Tuesday, 12 August 2008

Oba Erediauwa commits to saving women’s lives

Omo N’Oba N’Edo Uku Akpolokpolo, Oba Erediauwa CFR, the Oba of Benin, was in his element on the day a team of advocates came calling to solicit his support to stem the tide of the senseless deaths of Nigerian women and children. Displaying an indepth knowledge of key issues in traditions and the application of modern day science and public health, it did not take long for a royal consent to address the need of women and children in the Benin Kingdom and Nigeria in general.

The Omo N’ Oba Edo Uku Akpolokpolo added his weight behind the Partnership for Maternal Newborn and Child Health during an advocacy visit to the Palace in Benin. The Benin monarch who received the partnership comprising the Family Health Unit of the Federal ministry of health, developmental partners, International and Nigerian non-governmental organizations, and the media, was enjoined to speak about the health and lives of women and children more often. The partnership pointed out that when a high ranking monarch such as he talks, the society and political authorities are most likely to heed the call and act accordingly.

To His Royal Highness “Education is key, but we need to work at it from traditional perspectives too. People need to be educated to address maternal and infant mortality. Our culture is very dynamic, so people need to know the implications of their actions.” To this end, the Monarch ordered an inventory of the state of Primary Health Care (PHC) facilities in the seven local councils in the kingdom promising to do something, but the state and national assemblies need to do something for a holistic solution to stem the tide, he says.

Despite modernisation, Nigerians still hold certain traditional and cultural practises very well to heart. This has led to the continuation of cultural practises which are detrimental to the health of the people especially to women and children. Some of these practises include forced marriage, traumatic puberty initiation rites, gender based violence, wife inheritance, child marriage and widowhood rites. Religion also plays a very significant role in the lives of Nigerians with adherents obeying the opinions of their leaders despite laying claim to modernisation.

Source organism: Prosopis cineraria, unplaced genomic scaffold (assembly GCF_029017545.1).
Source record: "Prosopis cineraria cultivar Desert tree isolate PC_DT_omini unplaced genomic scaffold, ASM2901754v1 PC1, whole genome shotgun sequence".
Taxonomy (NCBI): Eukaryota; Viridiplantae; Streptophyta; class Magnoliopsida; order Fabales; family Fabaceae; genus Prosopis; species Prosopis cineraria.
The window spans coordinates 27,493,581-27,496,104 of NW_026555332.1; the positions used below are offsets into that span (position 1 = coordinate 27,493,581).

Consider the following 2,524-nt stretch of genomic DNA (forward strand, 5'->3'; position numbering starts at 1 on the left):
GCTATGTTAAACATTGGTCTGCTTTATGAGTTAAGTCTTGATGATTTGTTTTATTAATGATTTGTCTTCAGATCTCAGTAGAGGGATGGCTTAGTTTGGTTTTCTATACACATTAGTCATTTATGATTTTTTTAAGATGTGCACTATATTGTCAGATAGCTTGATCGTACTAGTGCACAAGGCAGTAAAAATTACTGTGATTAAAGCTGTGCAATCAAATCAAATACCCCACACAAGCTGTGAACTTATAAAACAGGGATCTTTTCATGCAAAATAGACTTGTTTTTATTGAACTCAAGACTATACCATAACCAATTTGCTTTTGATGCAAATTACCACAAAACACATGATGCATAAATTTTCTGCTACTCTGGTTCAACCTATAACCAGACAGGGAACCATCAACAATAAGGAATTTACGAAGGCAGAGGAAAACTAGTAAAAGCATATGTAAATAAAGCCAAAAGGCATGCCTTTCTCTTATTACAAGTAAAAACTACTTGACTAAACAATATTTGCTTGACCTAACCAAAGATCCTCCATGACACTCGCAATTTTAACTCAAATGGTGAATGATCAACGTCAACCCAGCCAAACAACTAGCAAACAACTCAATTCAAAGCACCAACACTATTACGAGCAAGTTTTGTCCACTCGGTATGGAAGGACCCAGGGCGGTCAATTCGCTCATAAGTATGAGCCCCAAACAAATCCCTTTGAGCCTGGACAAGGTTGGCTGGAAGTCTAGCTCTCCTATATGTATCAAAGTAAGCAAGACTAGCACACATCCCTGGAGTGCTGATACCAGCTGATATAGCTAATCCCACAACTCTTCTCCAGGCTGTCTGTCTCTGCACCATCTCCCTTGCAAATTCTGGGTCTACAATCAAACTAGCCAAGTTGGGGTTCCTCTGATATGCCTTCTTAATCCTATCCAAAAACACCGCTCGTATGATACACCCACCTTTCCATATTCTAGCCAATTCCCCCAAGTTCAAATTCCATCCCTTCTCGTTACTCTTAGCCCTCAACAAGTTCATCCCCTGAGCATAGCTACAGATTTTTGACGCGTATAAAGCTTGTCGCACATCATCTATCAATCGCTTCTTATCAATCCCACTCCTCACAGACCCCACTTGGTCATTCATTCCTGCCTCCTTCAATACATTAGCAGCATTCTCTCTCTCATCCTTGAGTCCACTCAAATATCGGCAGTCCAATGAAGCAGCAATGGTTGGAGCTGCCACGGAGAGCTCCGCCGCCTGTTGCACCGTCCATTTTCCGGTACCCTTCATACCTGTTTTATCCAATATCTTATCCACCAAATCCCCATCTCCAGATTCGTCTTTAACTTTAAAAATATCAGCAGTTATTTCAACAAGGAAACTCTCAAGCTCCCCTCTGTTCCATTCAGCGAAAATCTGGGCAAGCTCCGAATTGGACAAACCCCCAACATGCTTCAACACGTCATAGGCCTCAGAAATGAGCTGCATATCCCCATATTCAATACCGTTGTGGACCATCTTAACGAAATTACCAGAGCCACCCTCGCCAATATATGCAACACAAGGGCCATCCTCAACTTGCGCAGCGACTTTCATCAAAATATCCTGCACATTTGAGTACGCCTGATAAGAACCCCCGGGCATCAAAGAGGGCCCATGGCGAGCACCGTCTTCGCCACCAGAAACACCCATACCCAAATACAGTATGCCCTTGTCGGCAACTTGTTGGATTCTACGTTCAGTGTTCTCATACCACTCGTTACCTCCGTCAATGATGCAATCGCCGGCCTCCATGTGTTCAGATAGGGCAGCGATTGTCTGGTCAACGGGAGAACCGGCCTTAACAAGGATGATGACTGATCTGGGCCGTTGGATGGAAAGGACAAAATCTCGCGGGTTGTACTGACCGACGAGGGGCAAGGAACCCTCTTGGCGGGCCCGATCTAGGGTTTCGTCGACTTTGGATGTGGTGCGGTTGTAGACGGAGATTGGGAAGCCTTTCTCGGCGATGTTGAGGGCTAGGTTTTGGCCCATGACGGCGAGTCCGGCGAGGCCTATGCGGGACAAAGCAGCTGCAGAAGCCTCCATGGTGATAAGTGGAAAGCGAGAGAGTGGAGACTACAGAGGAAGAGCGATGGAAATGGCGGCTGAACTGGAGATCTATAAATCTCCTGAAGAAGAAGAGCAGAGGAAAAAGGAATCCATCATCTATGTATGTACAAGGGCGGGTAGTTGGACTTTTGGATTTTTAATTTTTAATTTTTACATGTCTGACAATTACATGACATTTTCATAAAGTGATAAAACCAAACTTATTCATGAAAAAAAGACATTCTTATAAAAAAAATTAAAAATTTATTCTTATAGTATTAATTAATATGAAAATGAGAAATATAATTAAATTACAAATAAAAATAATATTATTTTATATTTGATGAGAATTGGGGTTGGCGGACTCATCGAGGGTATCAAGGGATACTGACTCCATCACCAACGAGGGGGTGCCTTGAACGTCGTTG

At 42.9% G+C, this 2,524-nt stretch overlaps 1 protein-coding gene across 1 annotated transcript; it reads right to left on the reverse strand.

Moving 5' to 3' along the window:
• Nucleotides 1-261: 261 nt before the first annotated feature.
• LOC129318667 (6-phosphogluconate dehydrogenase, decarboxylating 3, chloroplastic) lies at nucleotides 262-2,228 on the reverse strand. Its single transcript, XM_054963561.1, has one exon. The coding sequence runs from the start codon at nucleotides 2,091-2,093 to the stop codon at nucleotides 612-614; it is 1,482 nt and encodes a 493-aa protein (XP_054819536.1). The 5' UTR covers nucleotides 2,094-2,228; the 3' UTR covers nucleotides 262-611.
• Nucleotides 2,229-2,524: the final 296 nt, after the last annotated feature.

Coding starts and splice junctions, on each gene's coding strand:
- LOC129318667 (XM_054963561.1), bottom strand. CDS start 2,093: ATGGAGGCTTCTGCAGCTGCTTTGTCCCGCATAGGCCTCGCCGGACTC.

These, added to the patriarchal system of the Nigerian society, has led to reproductive/maternal health problems not being given priority consideration. Thus any strategy to address maternal and infant health need to take these influences into consideration.

Indeed monarchs and religious leaders in Nigeria are beginning to take more proactive roles in the advocacy for better Maternal, Newborn and Child Health (MNCH). This is because of the influential role they play in the lives of the people and the high esteem people have for traditions and culture in Nigeria.

Professor Friday Okonofua, the Convener of the Advocacy Panel supported by ENHANSE/USAID states that “the strategy is to meet with high ranking government officials, key traditional and religious leaders, and politicians and convince them on the need to place priority on reducing maternal and child mortality in Nigeria.”

*By Nnenna Ike

1 comment:

Pasifik said...

This article tell me that in another part of the world there are a lot of women and children dead because lack of education, living in poverty.